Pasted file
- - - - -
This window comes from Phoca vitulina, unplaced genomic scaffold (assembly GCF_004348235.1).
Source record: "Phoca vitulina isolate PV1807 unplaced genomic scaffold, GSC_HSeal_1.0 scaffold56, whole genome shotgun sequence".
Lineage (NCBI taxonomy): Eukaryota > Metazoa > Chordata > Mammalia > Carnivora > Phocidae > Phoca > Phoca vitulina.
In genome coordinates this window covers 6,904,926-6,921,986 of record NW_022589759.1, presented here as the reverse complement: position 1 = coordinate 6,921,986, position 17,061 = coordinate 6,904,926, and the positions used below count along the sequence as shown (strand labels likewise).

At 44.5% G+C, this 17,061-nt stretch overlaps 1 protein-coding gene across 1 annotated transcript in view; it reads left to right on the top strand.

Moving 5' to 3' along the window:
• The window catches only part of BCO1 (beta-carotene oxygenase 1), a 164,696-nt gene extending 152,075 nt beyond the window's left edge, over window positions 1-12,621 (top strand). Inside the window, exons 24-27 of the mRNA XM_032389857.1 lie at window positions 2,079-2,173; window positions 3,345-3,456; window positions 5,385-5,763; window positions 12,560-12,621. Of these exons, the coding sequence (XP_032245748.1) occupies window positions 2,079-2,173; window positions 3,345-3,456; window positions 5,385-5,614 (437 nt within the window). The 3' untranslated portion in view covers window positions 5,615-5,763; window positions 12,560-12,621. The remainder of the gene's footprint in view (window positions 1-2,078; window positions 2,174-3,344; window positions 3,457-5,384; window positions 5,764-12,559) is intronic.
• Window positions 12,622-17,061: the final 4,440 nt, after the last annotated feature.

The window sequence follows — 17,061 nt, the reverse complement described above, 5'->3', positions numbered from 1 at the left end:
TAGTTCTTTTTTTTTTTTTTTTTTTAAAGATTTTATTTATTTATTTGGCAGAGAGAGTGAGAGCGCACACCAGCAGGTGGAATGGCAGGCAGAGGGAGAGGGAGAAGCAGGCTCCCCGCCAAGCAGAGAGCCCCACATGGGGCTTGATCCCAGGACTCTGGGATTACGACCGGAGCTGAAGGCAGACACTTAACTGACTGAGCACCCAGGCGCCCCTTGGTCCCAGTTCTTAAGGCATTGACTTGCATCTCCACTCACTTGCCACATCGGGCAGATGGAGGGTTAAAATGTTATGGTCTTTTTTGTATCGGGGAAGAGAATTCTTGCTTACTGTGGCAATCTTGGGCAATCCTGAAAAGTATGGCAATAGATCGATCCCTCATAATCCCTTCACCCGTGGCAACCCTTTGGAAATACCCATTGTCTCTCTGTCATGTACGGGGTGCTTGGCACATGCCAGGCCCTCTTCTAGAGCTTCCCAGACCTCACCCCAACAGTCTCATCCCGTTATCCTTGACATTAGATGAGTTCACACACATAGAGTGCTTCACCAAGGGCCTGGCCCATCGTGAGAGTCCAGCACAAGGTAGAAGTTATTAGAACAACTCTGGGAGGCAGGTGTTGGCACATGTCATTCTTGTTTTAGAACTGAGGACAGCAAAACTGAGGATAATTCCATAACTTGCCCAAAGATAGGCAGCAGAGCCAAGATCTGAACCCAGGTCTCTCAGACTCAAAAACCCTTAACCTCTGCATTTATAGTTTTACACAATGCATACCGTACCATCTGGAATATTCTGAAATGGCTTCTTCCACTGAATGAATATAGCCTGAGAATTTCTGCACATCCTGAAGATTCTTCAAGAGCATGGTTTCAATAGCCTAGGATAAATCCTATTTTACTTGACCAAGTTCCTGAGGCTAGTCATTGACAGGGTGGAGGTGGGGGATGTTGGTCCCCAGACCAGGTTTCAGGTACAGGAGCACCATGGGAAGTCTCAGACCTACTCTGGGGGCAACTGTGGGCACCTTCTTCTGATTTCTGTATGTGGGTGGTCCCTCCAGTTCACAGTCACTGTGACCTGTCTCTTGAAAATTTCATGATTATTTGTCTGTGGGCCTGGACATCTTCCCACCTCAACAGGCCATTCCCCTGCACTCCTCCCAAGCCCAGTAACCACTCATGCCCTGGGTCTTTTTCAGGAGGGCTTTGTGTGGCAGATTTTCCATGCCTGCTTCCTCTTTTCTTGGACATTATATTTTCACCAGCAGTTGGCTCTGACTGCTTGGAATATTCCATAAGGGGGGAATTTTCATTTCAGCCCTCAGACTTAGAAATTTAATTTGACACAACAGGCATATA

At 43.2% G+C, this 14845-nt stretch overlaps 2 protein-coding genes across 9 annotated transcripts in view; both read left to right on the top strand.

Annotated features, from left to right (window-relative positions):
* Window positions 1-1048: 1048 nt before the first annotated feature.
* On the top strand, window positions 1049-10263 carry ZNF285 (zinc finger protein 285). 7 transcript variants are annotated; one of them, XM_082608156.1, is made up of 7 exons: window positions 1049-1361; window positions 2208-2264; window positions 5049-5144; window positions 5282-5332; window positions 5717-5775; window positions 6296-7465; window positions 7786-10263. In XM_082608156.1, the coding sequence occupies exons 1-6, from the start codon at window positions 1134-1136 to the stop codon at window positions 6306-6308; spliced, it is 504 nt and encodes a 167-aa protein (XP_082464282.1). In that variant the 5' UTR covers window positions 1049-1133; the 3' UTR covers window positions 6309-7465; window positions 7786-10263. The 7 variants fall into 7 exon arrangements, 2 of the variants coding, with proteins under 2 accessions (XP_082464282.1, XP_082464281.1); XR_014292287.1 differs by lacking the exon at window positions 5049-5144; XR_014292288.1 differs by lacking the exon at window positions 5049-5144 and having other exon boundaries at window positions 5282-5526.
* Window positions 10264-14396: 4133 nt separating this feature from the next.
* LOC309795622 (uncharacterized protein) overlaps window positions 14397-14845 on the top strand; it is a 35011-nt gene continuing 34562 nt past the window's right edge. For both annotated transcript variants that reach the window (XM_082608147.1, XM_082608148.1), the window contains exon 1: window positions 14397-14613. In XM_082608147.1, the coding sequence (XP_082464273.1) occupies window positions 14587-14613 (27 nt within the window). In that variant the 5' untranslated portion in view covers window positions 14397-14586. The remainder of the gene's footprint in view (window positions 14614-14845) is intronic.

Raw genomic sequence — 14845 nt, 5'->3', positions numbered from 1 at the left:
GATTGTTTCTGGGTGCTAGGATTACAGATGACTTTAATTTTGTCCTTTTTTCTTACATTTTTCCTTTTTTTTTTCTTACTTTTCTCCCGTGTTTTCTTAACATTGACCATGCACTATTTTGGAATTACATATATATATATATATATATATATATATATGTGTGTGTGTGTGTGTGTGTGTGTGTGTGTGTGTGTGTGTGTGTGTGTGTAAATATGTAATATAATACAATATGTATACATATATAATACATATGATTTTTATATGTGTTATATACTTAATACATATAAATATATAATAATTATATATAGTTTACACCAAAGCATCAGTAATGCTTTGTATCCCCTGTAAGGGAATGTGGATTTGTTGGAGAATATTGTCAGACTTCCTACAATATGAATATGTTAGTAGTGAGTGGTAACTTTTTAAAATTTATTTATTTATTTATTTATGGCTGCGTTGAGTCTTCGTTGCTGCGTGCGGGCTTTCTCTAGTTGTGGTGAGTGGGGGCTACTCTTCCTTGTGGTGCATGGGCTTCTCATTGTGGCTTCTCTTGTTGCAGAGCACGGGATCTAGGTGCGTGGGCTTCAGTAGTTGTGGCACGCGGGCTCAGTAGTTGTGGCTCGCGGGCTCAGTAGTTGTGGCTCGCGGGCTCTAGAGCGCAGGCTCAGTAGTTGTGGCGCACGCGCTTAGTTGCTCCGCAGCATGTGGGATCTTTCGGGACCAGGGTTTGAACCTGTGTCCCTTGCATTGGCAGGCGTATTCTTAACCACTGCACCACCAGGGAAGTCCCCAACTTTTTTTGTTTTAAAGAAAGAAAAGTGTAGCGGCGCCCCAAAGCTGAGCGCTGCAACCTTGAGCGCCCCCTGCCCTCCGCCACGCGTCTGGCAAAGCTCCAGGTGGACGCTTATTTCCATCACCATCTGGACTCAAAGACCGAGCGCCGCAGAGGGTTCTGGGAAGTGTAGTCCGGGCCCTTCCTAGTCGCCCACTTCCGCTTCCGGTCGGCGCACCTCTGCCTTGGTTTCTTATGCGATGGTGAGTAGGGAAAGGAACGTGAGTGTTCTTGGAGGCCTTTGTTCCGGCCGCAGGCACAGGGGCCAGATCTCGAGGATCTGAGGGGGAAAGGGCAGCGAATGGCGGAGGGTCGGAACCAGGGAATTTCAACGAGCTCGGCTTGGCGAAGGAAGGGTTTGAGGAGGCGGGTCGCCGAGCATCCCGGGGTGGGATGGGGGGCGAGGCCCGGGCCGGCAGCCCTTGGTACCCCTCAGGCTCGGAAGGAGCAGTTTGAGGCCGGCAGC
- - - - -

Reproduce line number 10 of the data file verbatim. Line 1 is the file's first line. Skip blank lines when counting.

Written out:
TAGTTCTTTTTTTTTTTTTTTTTTTAAAGATTTTATTTATTTATTTGGCAGAGAGAGTGAGAGCGCACACCAGCAGGTGGAATGGCAGGCAGAGGGAGAGGGAGAAGCAGGCTCCCCGCCAAGCAGAGAGCCCCACATGGGGCTTGATCCCAGGACTCTGGGATTACGACCGGAGCTGAAGGCAGACACTTAACTGACTGAGCACCCAGGCGCCCCTTGGTCCCAGTTCTTAAGGCATTGACTTGCATCTCCACTCACTTGCCACATCGGGCAGATGGAGGGTTAAAATGTTATGGTCTTTTTTGTATCGGGGAAGAGAATTCTTGCTTACTGTGGCAATCTTGGGCAATCCTGAAAAGTATGGCAATAGATCGATCCCTCATAATCCCTTCACCCGTGGCAACCCTTTGGAAATACCCATTGTCTCTCTGTCATGTACGGGGTGCTTGGCACATGCCAGGCCCTCTTCTAGAGCTTCCCAGACCTCACCCCAACAGTCTCATCCCGTTATCCTTGACATTAGATGAGTTCACACACATAGAGTGCTTCACCAAGGGCCTGGCCCATCGTGAGAGTCCAGCACAAGGTAGAAGTTATTAGAACAACTCTGGGAGGCAGGTGTTGGCACATGTCATTCTTGTTTTAGAACTGAGGACAGCAAAACTGAGGATAATTCCATAACTTGCCCAAAGATAGGCAGCAGAGCCAAGATCTGAACCCAGGTCTCTCAGACTCAAAAACCCTTAACCTCTGCATTTATAGTTTTACACAATGCATACCGTACCATCTGGAATATTCTGAAATGGCTTCTTCCACTGAATGAATATAGCCTGAGAATTTCTGCACATCCTGAAGATTCTTCAAGAGCATGGTTTCAATAGCCTAGGATAAATCCTATTTTACTTGACCAAGTTCCTGAGGCTAGTCATTGACAGGGTGGAGGTGGGGGATGTTGGTCCCCAGACCAGGTTTCAGGTACAGGAGCACCATGGGAAGTCTCAGACCTACTCTGGGGGCAACTGTGGGCACCTTCTTCTGATTTCTGTATGTGGGTGGTCCCTCCAGTTCACAGTCACTGTGACCTGTCTCTTGAAAATTTCATGATTATTTGTCTGTGGGCCTGGACATCTTCCCACCTCAACAGGCCATTCCCCTGCACTCCTCCCAAGCCCAGTAACCACTCATGCCCTGGGTCTTTTTCAGGAGGGCTTTGTGTGGCAGATTTTCCATGCCTGCTTCCTCTTTTCTTGGACATTATATTTTCACCAGCAGTTGGCTCTGACTGCTTGGAATATTCCATAAGGGGGGAATTTTCATTTCAGCCCTCAGACTTAGAAATTTAATTTGACACAACAGGCATATA